Finally, it’s always a good idea to prepare for common questions like:

  • Why did you decide to go to law school?
  • Is your GPA an accurate reflection of your abilities? Why or why not?
  • Where do you see yourself in five years?
  • What area of law interests you most?
  • What’s your greatest professional achievement?
  • What are your strengths/weaknesses?
  • How has your education prepared you for the practice of law?
  • Why do you want to work at this firm?
  • How do you prioritize your work?
  • Tell me about a time when you had competing priorities.
  • Describe a professional failure and how you handled it.


The legal world remains one of the most formally dressed professions, so it’s advised to dress in business formal attire for an interview, whether in-person or virtual. A well-fitted suit is always a good option, no matter your gender. Always purchase the suit as one piece so that the jacket matches the pants or skirt exactly. A dress + blazer combo is another option, but make sure that any dress or skirt is modest and professional.

You should pair your suit with a neutral-colored top (i.e. white, gray, light blue) and dress shoes. Flats or heels are an option, but the heels should be conservative in both height and design. Additional touches like jewelry, watches, purses, or briefcases are fine so long as they look professional and don’t distract from your overall appearance.

It’s important to note that appearances can matter a lot in the legal profession, especially if interviewing for a role that has client interaction. While you don’t necessarily need to drop $1,000+ on an outfit, many law partners will notice details like a tailored suit or a name-brand watch. They will also notice if your clothing is worn out, ill fitting, or inappropriate.

Conversely, if interviewing for a nonprofit or government role, carefully consider whether or not you should wear expensive clothing or designer labels, as that type of attire may seem flashy in front of clients.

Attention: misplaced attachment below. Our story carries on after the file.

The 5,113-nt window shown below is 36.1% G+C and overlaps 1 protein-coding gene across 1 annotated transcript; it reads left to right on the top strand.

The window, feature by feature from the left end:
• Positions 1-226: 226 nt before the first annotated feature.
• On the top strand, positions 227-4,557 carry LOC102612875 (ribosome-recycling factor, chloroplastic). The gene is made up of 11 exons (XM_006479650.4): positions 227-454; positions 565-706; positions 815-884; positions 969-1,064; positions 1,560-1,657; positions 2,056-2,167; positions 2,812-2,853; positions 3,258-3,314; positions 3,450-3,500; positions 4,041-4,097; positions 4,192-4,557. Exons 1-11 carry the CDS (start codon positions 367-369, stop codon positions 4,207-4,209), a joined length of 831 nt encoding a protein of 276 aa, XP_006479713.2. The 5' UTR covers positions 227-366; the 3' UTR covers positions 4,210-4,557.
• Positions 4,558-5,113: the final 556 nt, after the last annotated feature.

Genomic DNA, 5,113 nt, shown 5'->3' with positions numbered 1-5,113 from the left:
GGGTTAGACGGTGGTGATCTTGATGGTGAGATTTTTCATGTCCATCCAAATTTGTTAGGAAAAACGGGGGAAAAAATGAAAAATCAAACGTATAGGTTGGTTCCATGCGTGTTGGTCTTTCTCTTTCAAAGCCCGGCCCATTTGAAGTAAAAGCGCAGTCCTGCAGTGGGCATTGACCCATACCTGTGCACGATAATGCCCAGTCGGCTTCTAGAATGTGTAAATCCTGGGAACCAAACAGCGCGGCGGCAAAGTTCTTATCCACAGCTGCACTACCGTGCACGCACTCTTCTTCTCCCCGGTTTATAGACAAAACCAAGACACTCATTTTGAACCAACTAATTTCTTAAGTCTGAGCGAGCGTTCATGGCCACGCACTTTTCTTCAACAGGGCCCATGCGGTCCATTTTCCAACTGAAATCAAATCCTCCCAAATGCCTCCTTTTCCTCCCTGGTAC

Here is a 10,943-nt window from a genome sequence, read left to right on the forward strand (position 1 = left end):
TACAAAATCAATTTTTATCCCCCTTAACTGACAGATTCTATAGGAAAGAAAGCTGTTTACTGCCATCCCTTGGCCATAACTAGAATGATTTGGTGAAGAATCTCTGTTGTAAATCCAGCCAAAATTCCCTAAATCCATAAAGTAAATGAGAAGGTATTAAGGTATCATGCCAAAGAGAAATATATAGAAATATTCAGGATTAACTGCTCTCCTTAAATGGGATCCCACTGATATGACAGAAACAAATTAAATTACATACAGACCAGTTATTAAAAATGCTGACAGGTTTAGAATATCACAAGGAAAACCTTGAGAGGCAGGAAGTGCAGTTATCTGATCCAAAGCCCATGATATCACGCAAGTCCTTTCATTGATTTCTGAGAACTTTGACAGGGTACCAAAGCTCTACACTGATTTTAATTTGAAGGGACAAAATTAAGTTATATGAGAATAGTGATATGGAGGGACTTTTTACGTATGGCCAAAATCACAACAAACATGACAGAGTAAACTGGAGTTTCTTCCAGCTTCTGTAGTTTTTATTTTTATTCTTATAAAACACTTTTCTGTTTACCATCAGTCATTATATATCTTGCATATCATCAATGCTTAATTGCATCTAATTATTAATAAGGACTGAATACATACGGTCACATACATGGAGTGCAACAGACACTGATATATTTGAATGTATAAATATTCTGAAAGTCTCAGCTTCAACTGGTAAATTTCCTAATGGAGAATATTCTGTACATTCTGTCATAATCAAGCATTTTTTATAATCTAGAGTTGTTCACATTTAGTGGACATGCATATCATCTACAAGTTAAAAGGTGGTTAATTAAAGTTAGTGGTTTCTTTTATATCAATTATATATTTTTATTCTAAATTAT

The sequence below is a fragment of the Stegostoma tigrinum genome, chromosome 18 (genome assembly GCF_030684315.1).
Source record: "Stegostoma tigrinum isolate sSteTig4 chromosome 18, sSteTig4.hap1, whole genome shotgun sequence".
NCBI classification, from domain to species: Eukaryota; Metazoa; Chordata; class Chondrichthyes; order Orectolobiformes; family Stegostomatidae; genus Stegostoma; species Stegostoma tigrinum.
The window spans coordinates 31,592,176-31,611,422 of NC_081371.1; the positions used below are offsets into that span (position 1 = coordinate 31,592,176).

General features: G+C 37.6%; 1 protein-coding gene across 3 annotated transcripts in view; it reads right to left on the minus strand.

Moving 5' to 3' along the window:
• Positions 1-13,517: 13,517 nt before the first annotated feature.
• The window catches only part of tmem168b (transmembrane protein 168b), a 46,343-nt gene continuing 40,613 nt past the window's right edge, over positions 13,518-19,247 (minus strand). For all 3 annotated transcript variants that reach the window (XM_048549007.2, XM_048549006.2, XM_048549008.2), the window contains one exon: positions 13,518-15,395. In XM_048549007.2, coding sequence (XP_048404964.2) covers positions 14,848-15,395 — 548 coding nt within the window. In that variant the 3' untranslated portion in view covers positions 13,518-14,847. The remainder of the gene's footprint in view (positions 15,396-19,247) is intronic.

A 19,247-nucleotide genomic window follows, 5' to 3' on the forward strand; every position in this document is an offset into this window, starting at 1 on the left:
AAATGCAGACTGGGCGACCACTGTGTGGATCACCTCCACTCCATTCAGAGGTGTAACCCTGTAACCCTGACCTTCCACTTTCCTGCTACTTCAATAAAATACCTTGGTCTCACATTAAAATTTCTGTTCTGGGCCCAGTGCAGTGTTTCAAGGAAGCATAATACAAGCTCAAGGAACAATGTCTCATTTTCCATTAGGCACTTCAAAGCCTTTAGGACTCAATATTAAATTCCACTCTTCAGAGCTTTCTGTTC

Impressions Are Everything

After researching, prepping, and choosing an outfit, it’s go time. Interview practices like eye contact, a firm handshake, and silencing phones/tablets are a good start to making a positive impression.

However, impressions are even more important in law, because you will need to interact with clients and work well with other lawyers on your team. Coming across as relaxed, open, and personable can go a long way in a law firm interview.

It’s also important to establish rapport during an interview so that the team feels like you’ll get along with them and quickly build rapport with other stakeholders. Remember that this is also a two-way street. You will spend many hours collaborating with these people, so you want to connect well with them during an interview for your personal benefit too. If you don’t feel like you’re connecting with key partners or coworkers, it’s okay to withdraw yourself from the hiring process after the interview. Ultimately, you’ll need to do your best preparing and then let your gut lead you through the interview!

Editor's note: You may also want to read this article to improve your legal resume and cover letter: Resume and Cover Letter Tips for Graduating Law School Students